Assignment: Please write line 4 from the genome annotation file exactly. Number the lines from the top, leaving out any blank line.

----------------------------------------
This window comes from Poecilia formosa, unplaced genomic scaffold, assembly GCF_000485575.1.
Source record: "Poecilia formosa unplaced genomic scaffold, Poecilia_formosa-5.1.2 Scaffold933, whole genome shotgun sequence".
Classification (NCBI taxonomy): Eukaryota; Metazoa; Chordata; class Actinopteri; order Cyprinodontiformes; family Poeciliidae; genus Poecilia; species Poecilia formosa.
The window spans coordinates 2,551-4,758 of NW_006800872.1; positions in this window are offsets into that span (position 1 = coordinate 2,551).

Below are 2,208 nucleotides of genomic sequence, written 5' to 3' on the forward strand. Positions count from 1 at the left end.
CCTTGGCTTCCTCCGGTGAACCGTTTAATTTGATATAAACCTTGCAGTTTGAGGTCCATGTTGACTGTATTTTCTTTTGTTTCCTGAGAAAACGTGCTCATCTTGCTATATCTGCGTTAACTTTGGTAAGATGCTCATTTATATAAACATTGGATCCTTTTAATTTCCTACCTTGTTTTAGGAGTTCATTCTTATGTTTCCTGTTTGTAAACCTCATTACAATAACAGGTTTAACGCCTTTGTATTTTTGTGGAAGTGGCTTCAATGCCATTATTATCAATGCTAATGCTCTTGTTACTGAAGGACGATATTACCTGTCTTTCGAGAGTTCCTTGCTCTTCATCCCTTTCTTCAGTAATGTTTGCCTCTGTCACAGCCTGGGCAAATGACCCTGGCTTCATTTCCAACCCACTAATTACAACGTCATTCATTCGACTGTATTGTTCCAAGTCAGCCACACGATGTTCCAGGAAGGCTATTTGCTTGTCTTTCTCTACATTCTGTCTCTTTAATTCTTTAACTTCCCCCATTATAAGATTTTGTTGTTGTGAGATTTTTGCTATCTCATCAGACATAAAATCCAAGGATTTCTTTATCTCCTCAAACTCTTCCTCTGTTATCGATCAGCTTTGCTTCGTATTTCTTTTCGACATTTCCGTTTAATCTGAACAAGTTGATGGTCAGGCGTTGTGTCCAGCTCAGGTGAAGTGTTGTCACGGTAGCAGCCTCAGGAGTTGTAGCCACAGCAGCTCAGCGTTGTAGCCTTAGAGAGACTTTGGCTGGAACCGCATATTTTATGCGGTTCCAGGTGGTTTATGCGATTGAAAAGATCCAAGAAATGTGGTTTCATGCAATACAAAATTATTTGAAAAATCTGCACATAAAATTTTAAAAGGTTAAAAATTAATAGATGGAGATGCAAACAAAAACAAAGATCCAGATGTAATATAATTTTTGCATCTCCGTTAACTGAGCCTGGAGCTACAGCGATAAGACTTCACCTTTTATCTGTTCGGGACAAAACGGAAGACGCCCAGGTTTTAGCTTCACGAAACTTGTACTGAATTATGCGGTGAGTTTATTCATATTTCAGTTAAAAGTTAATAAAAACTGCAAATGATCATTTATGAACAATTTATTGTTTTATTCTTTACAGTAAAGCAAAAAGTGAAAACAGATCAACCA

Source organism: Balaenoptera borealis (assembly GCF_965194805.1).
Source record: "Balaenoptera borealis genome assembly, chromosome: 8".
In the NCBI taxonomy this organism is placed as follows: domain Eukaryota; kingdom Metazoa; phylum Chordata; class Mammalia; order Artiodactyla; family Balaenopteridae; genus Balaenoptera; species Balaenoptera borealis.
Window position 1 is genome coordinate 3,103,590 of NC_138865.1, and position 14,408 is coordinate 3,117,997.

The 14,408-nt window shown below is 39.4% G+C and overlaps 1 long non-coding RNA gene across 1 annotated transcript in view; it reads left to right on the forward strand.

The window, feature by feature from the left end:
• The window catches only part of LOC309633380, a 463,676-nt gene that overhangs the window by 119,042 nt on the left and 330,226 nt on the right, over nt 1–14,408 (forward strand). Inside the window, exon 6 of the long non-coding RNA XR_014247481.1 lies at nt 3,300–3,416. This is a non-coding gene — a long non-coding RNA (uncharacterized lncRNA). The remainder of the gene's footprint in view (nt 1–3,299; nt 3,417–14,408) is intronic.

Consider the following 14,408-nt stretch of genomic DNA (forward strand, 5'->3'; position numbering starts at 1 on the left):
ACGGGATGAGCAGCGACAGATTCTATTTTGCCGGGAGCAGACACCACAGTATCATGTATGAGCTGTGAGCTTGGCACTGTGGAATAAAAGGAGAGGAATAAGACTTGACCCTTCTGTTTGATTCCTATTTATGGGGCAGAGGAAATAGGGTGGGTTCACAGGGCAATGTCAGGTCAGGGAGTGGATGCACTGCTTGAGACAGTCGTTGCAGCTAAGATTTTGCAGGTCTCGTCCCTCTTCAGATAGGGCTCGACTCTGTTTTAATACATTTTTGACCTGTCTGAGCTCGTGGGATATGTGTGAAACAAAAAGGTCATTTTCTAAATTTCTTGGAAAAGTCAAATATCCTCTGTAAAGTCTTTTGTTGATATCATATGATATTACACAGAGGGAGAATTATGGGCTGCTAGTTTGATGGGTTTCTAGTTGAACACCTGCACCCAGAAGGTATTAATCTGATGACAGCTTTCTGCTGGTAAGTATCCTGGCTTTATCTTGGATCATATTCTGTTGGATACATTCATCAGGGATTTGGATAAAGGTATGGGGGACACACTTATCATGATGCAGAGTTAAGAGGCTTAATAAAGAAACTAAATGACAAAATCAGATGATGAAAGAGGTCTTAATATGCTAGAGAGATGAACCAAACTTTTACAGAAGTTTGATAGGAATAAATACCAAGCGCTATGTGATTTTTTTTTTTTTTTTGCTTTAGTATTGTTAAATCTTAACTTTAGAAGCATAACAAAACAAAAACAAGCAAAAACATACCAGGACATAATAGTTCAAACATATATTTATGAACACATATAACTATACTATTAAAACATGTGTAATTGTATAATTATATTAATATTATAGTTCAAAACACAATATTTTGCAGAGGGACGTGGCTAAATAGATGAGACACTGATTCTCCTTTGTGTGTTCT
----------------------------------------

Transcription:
The window spans coordinates 2,551-4,758 of NW_006800872.1; positions in this window are offsets into that span (position 1 = coordinate 2,551).